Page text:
The production of 'evidence' in social work and social care
The knowledge that goes into producing and informing practice in the field of social work and social care comes from a variety of sources. As Pawson et al. (2006) suggest, knowledge for practice may come from users of services, from the combination of theories, learned knowledge and experience that makes up tacit practitioner knowledge, from the policy community, from social care organisations or from research into the practice, processes and outcomes of social care. Each of these can be said to produce a form of evidence which will shape what happens within practice. For instance, the co-production of services (Needham 2009) - meaning the ways in which joint decision-making between those who use services and those who provide them takes place - takes as its basis the knowledge of service users as a form of evidence for informing practice.
A useful description of knowledge for practice is given by Janet Lewis (2001), former director of the Joseph Rowntree Foundation:
Knowledge = evidence + practice wisdom + service user and carer experiences and wishes.
What then is the role of research knowledge in social work and social care? Research takes place in different ways, with different aims. It can help you to understand:
- the social world in which those who use services live
- why positive and negative events occur in the lives of some and not others
- the relative success of interventions and their impact on these events
- the role of the social care practitioner in relationships and interventions with service users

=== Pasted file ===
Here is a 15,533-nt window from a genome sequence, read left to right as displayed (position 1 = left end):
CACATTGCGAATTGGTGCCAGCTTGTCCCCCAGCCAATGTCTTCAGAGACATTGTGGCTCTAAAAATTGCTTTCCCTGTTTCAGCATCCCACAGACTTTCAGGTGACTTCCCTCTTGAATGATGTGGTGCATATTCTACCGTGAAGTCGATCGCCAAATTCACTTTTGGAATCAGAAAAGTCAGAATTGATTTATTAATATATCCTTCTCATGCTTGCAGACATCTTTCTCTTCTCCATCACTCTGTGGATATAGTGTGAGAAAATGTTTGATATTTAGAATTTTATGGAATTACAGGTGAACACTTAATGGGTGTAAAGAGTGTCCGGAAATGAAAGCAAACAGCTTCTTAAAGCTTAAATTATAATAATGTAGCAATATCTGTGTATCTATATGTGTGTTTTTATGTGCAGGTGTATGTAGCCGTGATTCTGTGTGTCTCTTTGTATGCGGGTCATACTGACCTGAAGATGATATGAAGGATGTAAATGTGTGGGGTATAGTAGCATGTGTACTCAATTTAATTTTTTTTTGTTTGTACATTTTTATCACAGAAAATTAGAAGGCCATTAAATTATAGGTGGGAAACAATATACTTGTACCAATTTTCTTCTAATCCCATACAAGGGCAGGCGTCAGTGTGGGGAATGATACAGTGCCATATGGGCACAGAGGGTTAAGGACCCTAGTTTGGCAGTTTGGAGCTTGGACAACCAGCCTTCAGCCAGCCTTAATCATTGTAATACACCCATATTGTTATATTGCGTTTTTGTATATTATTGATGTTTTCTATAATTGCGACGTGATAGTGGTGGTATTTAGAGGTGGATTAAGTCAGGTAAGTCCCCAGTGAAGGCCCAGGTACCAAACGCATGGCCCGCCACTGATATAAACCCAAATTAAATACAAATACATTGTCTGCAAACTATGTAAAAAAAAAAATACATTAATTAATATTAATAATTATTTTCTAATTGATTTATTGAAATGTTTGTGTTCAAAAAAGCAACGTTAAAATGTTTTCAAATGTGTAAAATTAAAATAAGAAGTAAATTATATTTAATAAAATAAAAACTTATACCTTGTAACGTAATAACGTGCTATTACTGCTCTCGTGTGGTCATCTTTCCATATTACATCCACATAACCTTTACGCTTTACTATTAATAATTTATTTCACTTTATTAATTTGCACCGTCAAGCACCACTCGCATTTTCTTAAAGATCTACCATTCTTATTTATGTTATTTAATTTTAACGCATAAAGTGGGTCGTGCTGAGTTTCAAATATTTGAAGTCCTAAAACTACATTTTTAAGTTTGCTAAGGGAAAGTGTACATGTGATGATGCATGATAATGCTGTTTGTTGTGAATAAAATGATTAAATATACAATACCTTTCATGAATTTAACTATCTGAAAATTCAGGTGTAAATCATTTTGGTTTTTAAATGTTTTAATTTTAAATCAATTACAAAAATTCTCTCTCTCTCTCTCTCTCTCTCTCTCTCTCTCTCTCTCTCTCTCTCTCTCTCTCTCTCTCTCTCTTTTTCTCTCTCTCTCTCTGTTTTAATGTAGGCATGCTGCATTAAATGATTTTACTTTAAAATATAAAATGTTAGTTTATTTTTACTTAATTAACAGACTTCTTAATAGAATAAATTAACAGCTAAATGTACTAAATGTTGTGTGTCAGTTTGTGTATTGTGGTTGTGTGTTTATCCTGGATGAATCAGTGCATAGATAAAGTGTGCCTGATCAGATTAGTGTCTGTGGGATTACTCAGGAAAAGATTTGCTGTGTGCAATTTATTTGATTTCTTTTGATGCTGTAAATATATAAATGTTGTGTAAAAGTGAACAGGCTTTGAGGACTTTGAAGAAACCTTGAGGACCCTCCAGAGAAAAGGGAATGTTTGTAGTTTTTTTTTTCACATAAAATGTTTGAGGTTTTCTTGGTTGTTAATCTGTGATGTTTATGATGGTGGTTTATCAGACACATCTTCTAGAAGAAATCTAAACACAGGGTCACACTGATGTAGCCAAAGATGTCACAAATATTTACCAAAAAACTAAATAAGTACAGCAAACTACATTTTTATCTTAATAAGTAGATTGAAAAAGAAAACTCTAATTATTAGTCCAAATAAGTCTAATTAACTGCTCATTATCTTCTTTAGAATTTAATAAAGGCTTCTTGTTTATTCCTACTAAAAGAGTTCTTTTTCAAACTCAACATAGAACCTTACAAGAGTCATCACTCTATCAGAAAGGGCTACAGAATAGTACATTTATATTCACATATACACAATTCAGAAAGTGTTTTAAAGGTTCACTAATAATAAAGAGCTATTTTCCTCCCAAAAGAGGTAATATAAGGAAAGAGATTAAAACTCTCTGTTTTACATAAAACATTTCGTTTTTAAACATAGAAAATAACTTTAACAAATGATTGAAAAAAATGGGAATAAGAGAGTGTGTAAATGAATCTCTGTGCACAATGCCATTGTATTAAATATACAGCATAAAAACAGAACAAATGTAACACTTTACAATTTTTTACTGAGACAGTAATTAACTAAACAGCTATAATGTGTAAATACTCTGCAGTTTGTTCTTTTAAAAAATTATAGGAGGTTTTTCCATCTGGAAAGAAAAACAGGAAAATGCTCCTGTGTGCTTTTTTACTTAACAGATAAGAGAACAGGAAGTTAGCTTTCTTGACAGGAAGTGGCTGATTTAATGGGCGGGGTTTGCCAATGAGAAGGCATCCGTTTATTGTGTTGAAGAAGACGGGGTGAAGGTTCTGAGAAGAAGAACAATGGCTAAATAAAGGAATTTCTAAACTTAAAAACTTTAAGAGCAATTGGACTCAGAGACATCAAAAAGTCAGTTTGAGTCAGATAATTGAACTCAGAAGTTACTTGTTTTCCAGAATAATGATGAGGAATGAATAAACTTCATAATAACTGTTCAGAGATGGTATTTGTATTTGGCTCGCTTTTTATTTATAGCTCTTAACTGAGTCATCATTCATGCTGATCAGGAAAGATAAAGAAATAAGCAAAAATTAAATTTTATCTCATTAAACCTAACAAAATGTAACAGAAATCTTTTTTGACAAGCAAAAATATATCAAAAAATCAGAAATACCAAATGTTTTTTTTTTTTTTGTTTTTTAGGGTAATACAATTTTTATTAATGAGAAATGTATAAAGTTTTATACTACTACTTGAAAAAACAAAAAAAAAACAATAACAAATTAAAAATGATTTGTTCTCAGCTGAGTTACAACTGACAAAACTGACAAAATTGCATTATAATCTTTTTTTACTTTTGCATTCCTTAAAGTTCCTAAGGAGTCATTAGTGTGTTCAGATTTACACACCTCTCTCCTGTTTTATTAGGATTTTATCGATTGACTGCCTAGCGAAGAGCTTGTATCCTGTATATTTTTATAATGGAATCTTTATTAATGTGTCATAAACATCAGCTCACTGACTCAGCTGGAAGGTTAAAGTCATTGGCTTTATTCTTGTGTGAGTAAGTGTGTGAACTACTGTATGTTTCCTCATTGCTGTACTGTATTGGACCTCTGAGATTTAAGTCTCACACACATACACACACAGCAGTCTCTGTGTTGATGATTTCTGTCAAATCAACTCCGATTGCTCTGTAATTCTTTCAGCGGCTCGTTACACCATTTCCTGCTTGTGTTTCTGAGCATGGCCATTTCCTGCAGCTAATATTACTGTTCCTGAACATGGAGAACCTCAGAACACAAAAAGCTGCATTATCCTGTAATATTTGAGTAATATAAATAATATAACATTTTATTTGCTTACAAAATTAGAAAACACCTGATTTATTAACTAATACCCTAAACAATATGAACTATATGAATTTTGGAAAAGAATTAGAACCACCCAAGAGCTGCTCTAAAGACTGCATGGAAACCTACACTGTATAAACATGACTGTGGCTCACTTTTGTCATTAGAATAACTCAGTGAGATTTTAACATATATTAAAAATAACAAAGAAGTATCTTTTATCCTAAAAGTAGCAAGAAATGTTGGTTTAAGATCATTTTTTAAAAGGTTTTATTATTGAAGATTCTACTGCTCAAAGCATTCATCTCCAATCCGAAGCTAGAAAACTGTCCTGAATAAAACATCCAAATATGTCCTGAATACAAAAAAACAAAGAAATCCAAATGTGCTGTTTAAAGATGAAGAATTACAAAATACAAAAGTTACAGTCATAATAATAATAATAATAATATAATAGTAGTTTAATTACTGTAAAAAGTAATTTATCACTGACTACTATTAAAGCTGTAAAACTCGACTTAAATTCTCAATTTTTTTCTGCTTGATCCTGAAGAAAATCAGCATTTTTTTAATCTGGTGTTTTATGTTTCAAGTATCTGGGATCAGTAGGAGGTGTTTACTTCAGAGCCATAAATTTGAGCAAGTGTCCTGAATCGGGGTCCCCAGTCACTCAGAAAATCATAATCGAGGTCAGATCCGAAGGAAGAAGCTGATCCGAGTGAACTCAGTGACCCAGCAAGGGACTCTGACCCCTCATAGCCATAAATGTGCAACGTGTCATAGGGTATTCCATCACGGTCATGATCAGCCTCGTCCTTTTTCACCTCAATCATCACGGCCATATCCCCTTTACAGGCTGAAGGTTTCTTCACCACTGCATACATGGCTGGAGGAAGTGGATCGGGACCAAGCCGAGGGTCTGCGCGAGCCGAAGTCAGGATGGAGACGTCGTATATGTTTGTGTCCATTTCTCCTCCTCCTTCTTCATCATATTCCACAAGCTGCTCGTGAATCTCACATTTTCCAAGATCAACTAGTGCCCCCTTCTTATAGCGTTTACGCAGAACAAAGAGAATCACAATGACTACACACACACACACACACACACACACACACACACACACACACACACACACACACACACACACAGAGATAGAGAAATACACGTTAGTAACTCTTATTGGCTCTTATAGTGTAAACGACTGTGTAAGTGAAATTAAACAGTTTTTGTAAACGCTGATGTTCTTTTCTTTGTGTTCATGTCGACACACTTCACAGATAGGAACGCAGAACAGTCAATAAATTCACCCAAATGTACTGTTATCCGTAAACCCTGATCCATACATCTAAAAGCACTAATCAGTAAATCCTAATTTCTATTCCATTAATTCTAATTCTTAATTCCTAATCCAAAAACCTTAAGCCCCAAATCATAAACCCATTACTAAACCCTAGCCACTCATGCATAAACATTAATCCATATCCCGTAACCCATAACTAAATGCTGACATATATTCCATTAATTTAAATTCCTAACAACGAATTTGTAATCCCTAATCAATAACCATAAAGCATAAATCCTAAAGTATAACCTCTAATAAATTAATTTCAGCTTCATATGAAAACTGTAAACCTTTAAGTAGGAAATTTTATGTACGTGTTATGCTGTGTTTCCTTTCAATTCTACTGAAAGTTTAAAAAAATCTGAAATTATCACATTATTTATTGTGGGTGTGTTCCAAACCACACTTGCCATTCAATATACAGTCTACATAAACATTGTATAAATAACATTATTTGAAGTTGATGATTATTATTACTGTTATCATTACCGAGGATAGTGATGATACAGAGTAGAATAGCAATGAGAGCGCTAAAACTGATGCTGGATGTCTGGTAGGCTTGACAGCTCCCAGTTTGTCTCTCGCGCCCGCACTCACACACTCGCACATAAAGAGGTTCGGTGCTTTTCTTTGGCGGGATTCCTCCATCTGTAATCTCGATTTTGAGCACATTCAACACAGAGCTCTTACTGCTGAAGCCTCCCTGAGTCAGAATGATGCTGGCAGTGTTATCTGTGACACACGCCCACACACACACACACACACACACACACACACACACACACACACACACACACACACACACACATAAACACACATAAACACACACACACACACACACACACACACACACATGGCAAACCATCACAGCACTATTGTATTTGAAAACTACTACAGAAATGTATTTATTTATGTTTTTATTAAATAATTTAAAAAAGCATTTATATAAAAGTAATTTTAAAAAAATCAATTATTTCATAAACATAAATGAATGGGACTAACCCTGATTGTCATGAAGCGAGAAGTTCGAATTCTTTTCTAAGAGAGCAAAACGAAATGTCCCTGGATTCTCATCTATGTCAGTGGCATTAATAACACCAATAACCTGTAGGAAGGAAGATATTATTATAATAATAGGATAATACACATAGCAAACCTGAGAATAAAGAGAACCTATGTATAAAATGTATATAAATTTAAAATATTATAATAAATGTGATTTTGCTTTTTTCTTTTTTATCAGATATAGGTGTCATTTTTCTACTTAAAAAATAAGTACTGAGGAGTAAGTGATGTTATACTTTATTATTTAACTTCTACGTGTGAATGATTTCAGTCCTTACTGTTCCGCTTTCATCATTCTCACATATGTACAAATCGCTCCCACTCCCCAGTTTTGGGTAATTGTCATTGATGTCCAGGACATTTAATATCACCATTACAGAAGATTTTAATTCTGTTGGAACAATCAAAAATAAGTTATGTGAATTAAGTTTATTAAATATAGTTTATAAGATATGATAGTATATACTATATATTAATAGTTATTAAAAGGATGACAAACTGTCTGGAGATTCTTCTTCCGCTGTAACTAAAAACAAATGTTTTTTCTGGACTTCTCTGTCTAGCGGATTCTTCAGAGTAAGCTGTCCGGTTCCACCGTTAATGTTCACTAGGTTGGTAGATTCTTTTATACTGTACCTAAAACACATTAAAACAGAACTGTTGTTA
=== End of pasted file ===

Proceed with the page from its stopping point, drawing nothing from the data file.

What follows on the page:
- how social policies impact on the lives of people using services.
Research is one source of evidence and, in terms of the policies and practices of organisations that intervene in the lives of vulnerable people, is not always the most influential, since it has to compete with other sources which are of varying reliability. For instance, policy is often formed through political ideology. Within practice, 'common sense' approaches can be based on the influence of family, friends and colleagues, the media and organisational norms. It can be difficult for the evidence provided by research to be heard above these other voices. A report for Barnardos in 2000 found that an important element in the uptake of research findings into practice was timing: if the relevant research was found at the time it was needed for a practice decision, then it was more likely to be used (Hughes et al 2000).
While this may seem obvious, it is not the easiest objective to achieve. Connecting research and practice in a way that is meaningful for practitioners, and useful for those who use services, has become an aim of organisations such as SCIE, while the training and continuing professional development of those who work in social work and social care should provide the skills to find the sources of research required and understand what they mean, at the point of need. Making sense of research and Finding research provide resources and training to facilitate this.
Think about all the different influences on the ways you work with people or think about research (for instance, education, friends, work colleagues, service users, policy or family).
- Which are the voices that are loudest for you?
- Are there some you tend to ignore?
Consider the reasons why these influences have different strengths, and whether the balance is good for research mindedness.